WAKE FOREST, N.C. (WNCN) – This month as a part of our Your Town series, WNCN will be bringing you some highlights from small towns all around central North Carolina.
Wake Forest was the station’s first stop as the town kicked off its 42nd annual Fourth of July Celebration Friday afternoon with live bands and concessions at the Wake Forest High School football field. It’s $5 to get in, however children 6 and under are free.
Nathan Forrest is a local artist in town and says Wake Forest has the best July Fourth celebration.
“We’ve got the best Fourth of July event in the state. There’s bands usually here and the best fireworks you’ll ever see,” Forrest said.
Fireworks start Friday at dark and don’t forget the children’s parade Saturday morning.
Several people born and raised in Wake Forest have no intention of leaving.
“I went to high school here, got a lot of friends here, it’s a great town to be in, beautiful town, it’s growing but, it’s still got that small town feeling,” said Forrest.
You certainly get that hometown feel when visiting B&W Hardware, a family-owned and operated hardware store for the past 66 years.
Many in Wake Forest say the town’s art industry is booming. The Cotton Company used to be an operating cotton mill, but now it houses 70 vendors selling retail and handmade pieces of art. People can find jewelry, purses and canvases with beautiful scenes.
People can meet local artists the second Friday of every month at Art Afterhours.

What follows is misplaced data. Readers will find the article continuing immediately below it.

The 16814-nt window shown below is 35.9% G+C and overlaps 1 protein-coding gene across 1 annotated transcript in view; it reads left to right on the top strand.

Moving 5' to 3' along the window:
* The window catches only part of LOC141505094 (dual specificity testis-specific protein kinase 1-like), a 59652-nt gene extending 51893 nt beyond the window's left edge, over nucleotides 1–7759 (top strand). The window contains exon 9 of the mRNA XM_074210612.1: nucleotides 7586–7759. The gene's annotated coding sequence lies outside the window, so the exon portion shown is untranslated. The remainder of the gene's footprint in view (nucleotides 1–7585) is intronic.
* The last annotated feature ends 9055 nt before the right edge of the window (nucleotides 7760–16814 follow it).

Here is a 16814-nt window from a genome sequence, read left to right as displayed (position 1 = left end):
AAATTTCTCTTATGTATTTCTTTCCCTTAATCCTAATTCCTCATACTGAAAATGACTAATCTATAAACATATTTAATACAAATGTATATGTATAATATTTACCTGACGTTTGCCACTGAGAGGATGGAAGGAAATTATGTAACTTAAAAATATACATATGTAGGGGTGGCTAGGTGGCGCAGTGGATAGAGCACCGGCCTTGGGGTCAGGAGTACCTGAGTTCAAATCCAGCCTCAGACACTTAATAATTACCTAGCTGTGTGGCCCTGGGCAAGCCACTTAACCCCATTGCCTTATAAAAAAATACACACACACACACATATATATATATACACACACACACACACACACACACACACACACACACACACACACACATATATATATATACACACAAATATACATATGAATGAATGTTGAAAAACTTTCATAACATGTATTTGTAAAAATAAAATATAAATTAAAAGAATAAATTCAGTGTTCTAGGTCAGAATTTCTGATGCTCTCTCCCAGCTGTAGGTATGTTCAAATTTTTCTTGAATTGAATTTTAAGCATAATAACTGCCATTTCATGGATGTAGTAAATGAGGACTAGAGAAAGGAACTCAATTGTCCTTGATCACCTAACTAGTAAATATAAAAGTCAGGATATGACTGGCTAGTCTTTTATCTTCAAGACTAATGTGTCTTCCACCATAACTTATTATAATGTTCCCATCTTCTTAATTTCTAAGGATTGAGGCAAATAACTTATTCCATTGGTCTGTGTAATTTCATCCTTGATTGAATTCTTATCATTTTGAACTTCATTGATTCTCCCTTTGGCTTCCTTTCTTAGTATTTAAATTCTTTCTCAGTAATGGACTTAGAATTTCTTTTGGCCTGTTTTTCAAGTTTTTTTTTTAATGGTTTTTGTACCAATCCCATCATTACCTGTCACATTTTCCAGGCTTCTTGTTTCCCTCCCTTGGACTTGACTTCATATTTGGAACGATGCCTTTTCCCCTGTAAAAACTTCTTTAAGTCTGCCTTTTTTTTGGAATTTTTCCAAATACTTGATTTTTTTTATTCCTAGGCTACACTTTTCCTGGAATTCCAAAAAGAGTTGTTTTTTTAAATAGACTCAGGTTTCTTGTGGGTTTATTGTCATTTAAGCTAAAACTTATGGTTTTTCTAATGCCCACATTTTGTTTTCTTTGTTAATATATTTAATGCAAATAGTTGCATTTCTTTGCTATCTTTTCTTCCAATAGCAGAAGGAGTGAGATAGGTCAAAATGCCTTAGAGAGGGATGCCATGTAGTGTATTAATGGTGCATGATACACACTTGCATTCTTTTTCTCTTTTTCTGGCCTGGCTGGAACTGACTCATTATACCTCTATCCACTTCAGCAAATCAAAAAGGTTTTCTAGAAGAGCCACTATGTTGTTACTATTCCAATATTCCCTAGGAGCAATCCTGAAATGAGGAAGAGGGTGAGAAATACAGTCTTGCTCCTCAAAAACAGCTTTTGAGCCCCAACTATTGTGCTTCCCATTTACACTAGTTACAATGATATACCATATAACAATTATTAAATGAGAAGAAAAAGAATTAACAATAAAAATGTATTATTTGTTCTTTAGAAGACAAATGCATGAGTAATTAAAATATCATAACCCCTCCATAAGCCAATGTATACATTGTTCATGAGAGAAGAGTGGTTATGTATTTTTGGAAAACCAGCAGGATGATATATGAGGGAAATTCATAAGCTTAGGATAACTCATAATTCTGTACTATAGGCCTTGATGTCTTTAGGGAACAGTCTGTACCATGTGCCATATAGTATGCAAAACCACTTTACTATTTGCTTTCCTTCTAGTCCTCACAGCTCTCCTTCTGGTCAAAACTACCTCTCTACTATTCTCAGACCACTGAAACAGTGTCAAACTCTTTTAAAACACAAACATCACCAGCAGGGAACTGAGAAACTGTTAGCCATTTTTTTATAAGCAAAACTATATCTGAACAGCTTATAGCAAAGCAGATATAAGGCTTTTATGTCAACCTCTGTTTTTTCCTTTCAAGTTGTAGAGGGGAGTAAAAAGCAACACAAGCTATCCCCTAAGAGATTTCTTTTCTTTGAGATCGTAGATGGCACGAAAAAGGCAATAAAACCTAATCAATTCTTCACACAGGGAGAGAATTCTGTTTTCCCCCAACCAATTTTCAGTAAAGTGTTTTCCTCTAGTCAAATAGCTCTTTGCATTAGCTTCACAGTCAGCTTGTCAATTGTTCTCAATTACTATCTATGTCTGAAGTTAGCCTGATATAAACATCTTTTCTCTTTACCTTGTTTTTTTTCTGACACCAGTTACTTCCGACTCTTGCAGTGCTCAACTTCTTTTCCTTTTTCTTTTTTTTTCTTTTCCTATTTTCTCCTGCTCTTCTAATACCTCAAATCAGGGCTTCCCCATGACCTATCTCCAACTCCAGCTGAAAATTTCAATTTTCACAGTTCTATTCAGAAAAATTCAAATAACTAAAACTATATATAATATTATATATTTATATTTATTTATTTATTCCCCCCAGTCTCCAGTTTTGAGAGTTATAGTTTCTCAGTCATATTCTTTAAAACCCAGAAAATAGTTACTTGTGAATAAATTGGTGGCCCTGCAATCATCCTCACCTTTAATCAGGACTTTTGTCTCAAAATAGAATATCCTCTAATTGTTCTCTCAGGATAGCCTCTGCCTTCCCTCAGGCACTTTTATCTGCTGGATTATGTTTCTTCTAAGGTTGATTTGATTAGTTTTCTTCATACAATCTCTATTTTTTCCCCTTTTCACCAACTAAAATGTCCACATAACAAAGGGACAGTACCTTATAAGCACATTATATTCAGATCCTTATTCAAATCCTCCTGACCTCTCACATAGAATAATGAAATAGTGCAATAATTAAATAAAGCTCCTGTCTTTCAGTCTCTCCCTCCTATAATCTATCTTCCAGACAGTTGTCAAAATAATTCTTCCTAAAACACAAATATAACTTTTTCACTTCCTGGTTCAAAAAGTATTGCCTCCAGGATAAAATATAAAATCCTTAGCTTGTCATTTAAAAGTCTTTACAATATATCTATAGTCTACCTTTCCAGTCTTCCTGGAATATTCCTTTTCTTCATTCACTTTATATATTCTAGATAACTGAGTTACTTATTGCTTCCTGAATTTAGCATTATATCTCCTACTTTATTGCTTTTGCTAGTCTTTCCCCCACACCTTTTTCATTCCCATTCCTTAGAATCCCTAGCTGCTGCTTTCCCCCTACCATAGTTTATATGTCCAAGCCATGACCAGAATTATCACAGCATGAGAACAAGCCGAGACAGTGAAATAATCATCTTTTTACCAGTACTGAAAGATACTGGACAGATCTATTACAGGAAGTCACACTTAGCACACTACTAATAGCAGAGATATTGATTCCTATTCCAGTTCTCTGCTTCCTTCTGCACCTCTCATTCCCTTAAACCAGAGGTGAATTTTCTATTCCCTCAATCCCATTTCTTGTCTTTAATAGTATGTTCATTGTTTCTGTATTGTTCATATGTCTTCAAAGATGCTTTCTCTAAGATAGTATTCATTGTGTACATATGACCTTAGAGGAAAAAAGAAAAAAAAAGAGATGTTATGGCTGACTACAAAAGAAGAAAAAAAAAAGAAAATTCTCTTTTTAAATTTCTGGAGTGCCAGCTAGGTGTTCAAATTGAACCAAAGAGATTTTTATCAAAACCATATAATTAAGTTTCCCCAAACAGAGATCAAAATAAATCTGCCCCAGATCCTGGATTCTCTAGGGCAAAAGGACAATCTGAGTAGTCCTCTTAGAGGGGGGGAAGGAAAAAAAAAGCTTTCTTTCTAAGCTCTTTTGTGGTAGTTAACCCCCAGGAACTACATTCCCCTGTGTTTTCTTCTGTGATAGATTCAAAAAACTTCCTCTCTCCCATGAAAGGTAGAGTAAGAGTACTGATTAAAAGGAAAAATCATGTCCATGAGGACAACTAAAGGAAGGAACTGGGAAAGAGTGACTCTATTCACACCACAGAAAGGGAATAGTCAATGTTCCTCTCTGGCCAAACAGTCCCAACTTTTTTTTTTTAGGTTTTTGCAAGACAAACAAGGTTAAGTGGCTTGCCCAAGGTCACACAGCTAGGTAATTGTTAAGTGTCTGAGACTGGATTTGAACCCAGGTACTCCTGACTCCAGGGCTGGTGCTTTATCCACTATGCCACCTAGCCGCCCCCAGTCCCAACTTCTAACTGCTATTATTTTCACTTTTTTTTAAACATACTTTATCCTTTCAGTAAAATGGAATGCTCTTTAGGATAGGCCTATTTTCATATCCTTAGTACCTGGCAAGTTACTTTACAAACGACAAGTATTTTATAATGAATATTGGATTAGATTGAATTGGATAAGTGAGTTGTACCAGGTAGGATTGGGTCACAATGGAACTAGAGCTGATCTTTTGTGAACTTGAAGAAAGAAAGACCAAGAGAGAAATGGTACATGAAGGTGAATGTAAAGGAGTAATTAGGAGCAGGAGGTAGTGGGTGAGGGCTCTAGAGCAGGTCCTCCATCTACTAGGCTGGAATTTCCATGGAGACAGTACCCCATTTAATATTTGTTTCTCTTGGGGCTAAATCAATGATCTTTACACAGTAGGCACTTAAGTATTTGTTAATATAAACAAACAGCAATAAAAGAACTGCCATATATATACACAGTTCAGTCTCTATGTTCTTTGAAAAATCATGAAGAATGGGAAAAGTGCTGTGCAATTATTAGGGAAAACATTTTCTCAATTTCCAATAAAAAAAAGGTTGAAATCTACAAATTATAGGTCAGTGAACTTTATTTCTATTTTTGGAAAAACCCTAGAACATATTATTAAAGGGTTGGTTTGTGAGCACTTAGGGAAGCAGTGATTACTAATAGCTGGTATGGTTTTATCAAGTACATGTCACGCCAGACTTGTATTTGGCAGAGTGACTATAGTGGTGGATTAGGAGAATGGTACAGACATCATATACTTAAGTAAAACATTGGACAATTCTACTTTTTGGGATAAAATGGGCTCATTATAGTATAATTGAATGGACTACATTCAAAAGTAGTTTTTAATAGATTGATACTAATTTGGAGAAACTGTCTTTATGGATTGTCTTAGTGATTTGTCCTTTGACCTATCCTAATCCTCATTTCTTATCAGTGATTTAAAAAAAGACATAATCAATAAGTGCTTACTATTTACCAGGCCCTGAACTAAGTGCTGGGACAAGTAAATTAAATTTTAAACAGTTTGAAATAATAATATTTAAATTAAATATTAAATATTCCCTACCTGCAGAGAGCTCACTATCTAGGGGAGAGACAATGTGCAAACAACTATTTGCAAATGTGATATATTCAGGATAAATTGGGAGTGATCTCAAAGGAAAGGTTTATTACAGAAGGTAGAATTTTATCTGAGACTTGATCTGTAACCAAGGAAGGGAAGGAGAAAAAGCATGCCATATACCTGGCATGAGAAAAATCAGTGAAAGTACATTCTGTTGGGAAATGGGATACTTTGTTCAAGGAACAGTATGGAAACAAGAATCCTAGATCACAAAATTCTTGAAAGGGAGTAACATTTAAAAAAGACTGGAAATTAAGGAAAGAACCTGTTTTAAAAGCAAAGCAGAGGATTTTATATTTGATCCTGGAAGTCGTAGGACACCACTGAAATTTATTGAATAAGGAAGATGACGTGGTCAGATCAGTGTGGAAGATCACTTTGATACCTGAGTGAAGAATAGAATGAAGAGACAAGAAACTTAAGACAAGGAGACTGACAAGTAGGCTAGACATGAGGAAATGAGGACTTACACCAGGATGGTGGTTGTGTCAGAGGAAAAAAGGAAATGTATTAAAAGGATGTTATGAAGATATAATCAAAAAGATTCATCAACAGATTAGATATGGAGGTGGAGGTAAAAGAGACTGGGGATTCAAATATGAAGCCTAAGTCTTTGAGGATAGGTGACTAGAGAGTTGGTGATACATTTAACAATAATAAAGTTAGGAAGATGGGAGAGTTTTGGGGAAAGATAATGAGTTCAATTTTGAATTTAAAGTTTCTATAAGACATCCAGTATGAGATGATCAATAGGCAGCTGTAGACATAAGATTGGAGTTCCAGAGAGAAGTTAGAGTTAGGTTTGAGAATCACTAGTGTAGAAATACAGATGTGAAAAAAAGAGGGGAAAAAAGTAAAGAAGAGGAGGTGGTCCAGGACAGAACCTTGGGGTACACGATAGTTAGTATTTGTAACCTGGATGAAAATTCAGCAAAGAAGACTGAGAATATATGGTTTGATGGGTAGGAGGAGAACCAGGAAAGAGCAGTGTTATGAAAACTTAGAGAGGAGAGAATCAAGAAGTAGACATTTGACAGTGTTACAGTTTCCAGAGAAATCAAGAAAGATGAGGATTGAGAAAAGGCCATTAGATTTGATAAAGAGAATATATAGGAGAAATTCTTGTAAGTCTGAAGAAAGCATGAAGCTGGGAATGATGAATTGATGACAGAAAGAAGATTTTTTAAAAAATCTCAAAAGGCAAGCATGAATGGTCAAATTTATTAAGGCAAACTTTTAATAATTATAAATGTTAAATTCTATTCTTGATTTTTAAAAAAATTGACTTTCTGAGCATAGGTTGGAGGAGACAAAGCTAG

“We actually have events where our vendors will come and you’re able to meet the vendors you’re buying from and hear their stories and see where they’re at in their life and just building that personal relationship with people is so huge here,” said April Cannon, gallery manager at the Cotton Company.
Whether you’re looking for local art or cuisine, you can find it on White Street in downtown Wake Forest.
One place that sees several customers each day is Shorty’s Famous Hot Dogs. It has been a family-run business since 1916 and will celebrate its 100th anniversary next spring.
Bill Joyner and his two sons own the shop and locals say its a delicacy.
“I’m 25 and I’ve been coming here since I was a little kid. My dad works right up the street and he took us on Saturday mornings and got hot dogs,” said Adam Rey, born and raised in Wake Forest.
Shorty’s is planning a weekend long celebration for their 100th anniversary next year.